As a recently announced Superstar of STEM, Dr Dhani Dharmaprani spends her days investigating matters of the heart. Dhani tells us how a family legacy paved her way to Flinders, and why she spends her spare time with her feet off the ground.
What is your role here at Flinders?
I’m a biomedical engineer and postdoctoral researcher at the Cardiac Signals Analysis Lab (lead by Associate Professor Anand Ganesan), which is located within the College of Medicine and Public Health. My work (very literally) investigates matters of the heart, and applies mathematical approaches to better understand dangerous heart rhythm disorders that lead to stroke and sudden cardiac death.
I am also a casual academic at Flinders, and have been involved as a lecturer, topic co-ordinator, tutor and everything in between for several undergraduate and postgraduate engineering courses at the College of Science and Engineering.
What journey brought you to Flinders University?
I completed my undergraduate degree and PhD at Flinders University after following in my dad’s footsteps – he’s an engineer who did his PhD at Flinders. I’ve been fortunate to remain at Flinders ever since, supported by the wonderful staff and ecosystem here. I’m extremely grateful for the lifelong mentors I’ve met along the way.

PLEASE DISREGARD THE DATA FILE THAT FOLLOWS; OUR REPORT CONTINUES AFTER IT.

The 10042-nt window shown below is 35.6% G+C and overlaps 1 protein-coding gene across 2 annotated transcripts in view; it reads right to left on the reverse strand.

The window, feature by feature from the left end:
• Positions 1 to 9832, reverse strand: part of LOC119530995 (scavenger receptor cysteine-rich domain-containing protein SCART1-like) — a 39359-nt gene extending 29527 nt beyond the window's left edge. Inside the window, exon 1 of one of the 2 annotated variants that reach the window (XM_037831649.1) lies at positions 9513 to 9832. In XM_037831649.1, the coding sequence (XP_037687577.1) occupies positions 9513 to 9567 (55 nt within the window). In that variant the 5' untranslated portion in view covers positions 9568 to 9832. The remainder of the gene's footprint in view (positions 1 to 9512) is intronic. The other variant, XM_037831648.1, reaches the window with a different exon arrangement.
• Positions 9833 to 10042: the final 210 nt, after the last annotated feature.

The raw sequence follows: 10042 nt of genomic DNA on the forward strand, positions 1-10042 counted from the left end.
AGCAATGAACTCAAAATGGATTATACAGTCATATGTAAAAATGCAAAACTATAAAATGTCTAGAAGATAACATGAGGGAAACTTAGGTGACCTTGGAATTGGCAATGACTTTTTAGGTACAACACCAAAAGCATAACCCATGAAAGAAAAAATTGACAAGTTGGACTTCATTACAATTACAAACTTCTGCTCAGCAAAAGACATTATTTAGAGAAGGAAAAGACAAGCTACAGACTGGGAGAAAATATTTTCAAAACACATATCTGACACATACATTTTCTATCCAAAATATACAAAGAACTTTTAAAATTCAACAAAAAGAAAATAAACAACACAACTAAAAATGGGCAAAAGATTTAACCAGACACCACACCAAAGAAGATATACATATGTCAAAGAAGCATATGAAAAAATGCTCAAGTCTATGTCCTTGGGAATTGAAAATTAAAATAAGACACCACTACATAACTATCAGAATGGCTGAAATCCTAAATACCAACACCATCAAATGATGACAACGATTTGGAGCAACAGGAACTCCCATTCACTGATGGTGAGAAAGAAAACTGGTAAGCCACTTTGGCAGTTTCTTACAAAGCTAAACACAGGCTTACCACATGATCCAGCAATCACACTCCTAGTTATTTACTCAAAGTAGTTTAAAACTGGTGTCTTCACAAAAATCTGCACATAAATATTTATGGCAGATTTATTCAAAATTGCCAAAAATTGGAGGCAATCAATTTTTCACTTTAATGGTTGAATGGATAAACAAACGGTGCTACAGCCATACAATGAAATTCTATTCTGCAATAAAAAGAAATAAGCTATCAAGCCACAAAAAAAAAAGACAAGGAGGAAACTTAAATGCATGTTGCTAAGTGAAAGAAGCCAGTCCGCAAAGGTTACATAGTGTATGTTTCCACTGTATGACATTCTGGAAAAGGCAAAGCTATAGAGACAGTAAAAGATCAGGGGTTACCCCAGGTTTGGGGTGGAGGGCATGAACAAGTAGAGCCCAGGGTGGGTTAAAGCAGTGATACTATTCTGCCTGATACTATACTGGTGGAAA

Can you explain your research?
Despite the vastness of our universe, consistent motifs can strikingly be found throughout nature. One such motif is the spiral, demonstrated through swirling galaxies in the Milky Way, whirlpools in the ocean and deadly tornadoes. However, the presence of spirals still remains a mystery in one of the most fundamental biological systems: the heart.
Spirals in the heart occur during a condition known as cardiac fibrillation, which is a significant disease that affects 1 in 4 people. Understanding how and why these spirals lead to fibrillation is therefore a key to treat this prevalent disease. To unravel this mystery, our research at the Cardiac Signals Analysis Lab uses maths and numbers to help model and understand the behaviour of such spirals in the heart. This work has led us to receive three major category 1 research grants in the past two years, worth approximately $2 million, which are helping us progress towards state-of-the-art technologies for patients suffering from cardiac fibrillation.
What is an important lesson you’ve learnt?
It’s important to believe in yourself and be comfortable with always learning new skills. Research is all about discovering the unknown.
What are you most proud of?
I’m very proud when I see students that I teach and supervise developing their skills and confidence. And there is no feeling quite like seeing concepts and ideas being brought to life, especially when they can help others. I’m also very proud to advocate for women in STEM and hope to promote more visibility for female scientists and STEM professionals.
How do you spend your spare time?
I love food and like to cook for the family, which conveniently coerces them into spending time with me! I’ve also dabbled in aerial silks, I love a good puzzle, and love travelling with my husband.